Kirkman also writes two other monthly comics, is developing two new TV shows, and is in post-production for “Air,” the first film he’s written.
“It’s all chaos,” Kirkman tells Business Insider. But, he adds, “I kind of thrive in chaos.”
To maintain his creative energy, he creates a false sense of urgency for himself. He explains what a typical day of writing looks like for him:
I’ll be like, “I want to write 12 pages today,” but I really only need to write like four or five. But if I try to write 12, I might write six or seven. What that does though, is it gives me a crushing sense of failure at the end of every day.
So I’m like, “Oh my God, I didn’t get those 12 pages done. I suck! What is wrong with me?” and the next day I work harder because I have to make up for that unrealistic deadline I didn’t make.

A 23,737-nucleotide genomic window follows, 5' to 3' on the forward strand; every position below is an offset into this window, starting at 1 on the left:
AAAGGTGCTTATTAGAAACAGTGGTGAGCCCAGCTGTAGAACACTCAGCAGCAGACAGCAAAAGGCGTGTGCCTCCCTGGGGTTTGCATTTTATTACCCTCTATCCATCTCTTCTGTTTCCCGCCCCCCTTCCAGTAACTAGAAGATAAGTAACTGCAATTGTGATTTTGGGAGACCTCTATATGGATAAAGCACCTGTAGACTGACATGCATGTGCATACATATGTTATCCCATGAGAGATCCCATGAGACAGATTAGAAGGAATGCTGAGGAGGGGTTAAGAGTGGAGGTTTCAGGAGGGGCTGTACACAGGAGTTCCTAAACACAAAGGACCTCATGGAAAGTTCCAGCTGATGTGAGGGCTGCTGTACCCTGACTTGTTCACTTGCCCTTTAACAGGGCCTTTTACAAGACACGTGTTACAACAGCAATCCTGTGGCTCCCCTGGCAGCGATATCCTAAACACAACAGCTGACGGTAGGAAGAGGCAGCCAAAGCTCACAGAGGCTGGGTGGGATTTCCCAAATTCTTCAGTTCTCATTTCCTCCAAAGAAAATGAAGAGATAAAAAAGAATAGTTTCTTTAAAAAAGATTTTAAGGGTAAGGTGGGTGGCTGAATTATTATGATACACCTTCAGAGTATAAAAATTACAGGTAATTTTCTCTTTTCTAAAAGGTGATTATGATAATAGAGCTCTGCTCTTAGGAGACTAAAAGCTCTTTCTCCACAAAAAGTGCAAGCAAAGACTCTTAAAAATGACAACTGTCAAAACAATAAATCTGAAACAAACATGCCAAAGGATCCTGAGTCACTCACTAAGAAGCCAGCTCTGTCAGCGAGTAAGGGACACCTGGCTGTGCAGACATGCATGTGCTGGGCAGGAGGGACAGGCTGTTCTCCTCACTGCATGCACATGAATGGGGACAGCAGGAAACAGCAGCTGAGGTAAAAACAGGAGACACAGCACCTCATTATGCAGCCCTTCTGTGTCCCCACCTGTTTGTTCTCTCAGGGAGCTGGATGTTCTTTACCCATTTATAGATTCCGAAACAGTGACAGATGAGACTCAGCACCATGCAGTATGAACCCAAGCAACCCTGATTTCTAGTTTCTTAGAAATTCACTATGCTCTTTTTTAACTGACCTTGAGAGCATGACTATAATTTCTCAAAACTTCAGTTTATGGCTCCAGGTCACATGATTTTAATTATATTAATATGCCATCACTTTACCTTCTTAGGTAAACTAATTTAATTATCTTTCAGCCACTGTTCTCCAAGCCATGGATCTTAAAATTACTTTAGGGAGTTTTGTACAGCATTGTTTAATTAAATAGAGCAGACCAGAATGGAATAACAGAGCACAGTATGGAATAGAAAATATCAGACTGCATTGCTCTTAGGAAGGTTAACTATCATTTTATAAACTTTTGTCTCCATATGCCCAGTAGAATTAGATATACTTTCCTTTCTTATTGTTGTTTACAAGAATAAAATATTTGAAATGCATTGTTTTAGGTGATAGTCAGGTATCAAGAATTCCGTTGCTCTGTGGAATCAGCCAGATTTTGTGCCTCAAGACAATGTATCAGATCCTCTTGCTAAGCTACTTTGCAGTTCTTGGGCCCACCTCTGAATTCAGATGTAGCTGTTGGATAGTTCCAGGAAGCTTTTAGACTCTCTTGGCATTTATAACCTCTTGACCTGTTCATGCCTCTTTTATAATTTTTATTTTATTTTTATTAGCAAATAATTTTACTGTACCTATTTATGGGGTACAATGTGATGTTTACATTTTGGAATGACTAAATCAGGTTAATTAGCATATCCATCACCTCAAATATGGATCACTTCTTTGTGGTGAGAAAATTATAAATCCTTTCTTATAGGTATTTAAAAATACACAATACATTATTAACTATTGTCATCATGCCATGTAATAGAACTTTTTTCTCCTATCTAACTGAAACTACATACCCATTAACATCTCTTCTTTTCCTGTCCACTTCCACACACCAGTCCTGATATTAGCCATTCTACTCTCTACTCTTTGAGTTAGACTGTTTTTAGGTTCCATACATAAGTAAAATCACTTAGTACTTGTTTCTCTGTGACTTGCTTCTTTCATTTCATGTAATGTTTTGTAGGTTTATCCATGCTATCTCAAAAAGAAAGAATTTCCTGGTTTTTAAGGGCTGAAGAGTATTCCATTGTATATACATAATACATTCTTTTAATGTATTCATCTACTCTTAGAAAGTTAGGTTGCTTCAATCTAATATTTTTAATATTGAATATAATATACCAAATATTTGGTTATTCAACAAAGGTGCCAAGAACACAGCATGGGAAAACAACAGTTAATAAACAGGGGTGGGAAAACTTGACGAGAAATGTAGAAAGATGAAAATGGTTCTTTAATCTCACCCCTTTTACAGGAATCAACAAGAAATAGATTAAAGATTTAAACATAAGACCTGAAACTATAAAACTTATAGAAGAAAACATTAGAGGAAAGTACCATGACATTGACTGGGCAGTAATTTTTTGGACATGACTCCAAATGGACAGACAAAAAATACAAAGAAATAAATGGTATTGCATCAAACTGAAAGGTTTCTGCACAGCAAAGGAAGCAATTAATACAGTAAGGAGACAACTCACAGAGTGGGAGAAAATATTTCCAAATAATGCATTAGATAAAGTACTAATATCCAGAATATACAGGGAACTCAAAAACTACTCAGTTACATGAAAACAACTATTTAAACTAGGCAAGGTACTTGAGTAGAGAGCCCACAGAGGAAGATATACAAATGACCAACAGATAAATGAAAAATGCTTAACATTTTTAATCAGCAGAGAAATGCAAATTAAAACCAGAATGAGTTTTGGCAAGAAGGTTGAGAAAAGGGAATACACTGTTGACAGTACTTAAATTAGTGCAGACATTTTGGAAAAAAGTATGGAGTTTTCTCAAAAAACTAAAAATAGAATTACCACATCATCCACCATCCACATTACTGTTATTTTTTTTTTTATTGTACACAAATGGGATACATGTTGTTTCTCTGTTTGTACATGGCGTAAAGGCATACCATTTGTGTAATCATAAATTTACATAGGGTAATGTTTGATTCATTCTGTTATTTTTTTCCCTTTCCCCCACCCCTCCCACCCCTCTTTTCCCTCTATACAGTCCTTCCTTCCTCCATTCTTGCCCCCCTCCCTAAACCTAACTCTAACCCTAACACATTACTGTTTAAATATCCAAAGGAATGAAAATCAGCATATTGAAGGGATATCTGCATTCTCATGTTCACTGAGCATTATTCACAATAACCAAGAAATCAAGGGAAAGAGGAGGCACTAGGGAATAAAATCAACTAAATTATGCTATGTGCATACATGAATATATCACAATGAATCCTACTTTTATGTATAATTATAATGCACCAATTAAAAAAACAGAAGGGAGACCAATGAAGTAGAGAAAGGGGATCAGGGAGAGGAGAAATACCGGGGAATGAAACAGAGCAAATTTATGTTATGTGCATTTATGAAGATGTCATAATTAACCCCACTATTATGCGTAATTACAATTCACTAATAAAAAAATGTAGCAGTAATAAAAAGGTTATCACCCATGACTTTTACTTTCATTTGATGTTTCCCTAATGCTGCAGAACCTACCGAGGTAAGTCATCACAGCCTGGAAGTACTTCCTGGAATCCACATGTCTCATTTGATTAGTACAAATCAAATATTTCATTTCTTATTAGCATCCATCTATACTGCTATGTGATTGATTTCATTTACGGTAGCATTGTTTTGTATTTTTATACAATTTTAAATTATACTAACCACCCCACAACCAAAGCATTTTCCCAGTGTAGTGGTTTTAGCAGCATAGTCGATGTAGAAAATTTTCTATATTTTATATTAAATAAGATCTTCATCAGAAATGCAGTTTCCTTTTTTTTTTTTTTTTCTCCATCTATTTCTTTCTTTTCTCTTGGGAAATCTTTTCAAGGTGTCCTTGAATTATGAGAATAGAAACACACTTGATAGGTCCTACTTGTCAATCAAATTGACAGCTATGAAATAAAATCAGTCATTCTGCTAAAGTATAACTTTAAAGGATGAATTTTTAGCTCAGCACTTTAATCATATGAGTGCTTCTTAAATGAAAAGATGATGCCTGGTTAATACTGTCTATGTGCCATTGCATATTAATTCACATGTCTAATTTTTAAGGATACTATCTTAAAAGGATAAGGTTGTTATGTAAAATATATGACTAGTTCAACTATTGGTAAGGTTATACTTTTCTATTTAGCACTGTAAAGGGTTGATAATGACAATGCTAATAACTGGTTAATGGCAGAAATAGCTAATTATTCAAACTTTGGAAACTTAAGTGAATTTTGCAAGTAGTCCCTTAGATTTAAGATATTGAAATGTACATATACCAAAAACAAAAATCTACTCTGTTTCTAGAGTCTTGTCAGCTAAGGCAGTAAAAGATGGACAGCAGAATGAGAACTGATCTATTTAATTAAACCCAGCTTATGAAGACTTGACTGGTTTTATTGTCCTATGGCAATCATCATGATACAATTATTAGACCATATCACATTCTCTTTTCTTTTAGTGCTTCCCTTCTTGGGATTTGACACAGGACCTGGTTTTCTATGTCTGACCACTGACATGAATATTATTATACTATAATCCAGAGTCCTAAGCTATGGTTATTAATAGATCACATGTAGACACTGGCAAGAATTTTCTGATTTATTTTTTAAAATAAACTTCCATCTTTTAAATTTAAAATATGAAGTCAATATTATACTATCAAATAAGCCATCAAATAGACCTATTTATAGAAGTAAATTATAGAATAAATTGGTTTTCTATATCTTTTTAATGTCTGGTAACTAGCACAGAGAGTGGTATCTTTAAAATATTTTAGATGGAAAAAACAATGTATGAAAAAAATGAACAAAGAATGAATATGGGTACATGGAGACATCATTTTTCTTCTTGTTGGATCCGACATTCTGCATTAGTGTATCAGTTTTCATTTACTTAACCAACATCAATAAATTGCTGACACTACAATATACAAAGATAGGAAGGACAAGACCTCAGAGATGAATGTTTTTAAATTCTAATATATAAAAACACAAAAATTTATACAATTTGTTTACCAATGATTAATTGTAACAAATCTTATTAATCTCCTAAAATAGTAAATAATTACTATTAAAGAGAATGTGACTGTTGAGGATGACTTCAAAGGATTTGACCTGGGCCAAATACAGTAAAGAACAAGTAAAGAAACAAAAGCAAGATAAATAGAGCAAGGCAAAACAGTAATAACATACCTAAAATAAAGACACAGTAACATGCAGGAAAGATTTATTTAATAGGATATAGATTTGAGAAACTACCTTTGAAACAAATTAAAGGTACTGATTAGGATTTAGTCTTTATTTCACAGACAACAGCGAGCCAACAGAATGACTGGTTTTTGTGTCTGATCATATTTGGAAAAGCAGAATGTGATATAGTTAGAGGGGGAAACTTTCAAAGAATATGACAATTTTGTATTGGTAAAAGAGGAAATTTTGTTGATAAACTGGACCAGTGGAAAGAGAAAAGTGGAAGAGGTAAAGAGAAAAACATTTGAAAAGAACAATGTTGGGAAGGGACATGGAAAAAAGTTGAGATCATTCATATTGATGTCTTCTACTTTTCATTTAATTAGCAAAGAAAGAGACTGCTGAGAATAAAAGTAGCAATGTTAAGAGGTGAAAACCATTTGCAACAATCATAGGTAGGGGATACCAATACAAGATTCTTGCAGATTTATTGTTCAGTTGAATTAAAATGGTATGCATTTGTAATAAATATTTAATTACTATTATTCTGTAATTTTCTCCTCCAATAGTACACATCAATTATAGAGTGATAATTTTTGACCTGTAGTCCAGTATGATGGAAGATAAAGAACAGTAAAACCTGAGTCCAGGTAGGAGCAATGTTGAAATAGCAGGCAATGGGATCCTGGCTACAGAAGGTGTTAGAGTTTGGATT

It’s not the most graceful productivity hack, but this self-imposed mind-game helps him focus intensely on his writing when things like press interviews and visits to the set of his show take up hours of his day.
If he’s writing a comic and doesn’t scare himself into finishing as quickly as he can, then writing about zombies goes from being fun to being a chore. “If I don’t finish it in seven days, it’s going to take 20, because I’m like, ‘Ugh! I’m sick of this! I need to move on,'” he says.
To avoid this, he relies on a cycle of setting a goal he can’t make, chastising himself for being inadequate, and then working harder the next day to feel better again.
“And so it’s probably not too good for my psyche, but as far as productivity goes, it seems to help,” he says, laughing.
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